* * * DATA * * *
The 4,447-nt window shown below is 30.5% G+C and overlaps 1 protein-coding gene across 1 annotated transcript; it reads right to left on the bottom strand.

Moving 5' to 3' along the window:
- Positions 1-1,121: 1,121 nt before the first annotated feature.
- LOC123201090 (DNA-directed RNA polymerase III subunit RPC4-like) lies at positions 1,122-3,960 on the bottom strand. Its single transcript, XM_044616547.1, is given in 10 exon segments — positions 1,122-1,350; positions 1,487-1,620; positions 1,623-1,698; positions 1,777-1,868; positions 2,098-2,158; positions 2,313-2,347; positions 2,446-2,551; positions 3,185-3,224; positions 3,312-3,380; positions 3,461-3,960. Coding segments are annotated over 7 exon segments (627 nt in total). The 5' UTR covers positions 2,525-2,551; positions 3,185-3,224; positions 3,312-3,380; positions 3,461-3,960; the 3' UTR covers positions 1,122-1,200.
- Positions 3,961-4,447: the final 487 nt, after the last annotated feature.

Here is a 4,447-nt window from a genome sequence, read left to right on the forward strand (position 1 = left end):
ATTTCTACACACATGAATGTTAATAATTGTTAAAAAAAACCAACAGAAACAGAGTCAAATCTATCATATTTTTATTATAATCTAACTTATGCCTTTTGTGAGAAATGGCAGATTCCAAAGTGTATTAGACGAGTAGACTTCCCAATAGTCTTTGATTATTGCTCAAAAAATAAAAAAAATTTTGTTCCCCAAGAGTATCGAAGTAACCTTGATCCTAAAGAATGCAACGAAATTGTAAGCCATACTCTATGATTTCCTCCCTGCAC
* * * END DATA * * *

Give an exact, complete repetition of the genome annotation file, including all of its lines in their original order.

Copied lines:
The 4,447-nt window shown below is 30.5% G+C and overlaps 1 protein-coding gene across 1 annotated transcript; it reads right to left on the bottom strand.

Moving 5' to 3' along the window:
- Positions 1-1,121: 1,121 nt before the first annotated feature.
- LOC123201090 (DNA-directed RNA polymerase III subunit RPC4-like) lies at positions 1,122-3,960 on the bottom strand. Its single transcript, XM_044616547.1, is given in 10 exon segments — positions 1,122-1,350; positions 1,487-1,620; positions 1,623-1,698; positions 1,777-1,868; positions 2,098-2,158; positions 2,313-2,347; positions 2,446-2,551; positions 3,185-3,224; positions 3,312-3,380; positions 3,461-3,960. Coding segments are annotated over 7 exon segments (627 nt in total). The 5' UTR covers positions 2,525-2,551; positions 3,185-3,224; positions 3,312-3,380; positions 3,461-3,960; the 3' UTR covers positions 1,122-1,200.
- Positions 3,961-4,447: the final 487 nt, after the last annotated feature.

Here is a 4,447-nt window from a genome sequence, read left to right on the forward strand (position 1 = left end):
ATTTCTACACACATGAATGTTAATAATTGTTAAAAAAAACCAACAGAAACAGAGTCAAATCTATCATATTTTTATTATAATCTAACTTATGCCTTTTGTGAGAAATGGCAGATTCCAAAGTGTATTAGACGAGTAGACTTCCCAATAGTCTTTGATTATTGCTCAAAAAATAAAAAAAATTTTGTTCCCCAAGAGTATCGAAGTAACCTTGATCCTAAAGAATGCAACGAAATTGTAAGCCATACTCTATGATTTCCTCCCTGCAC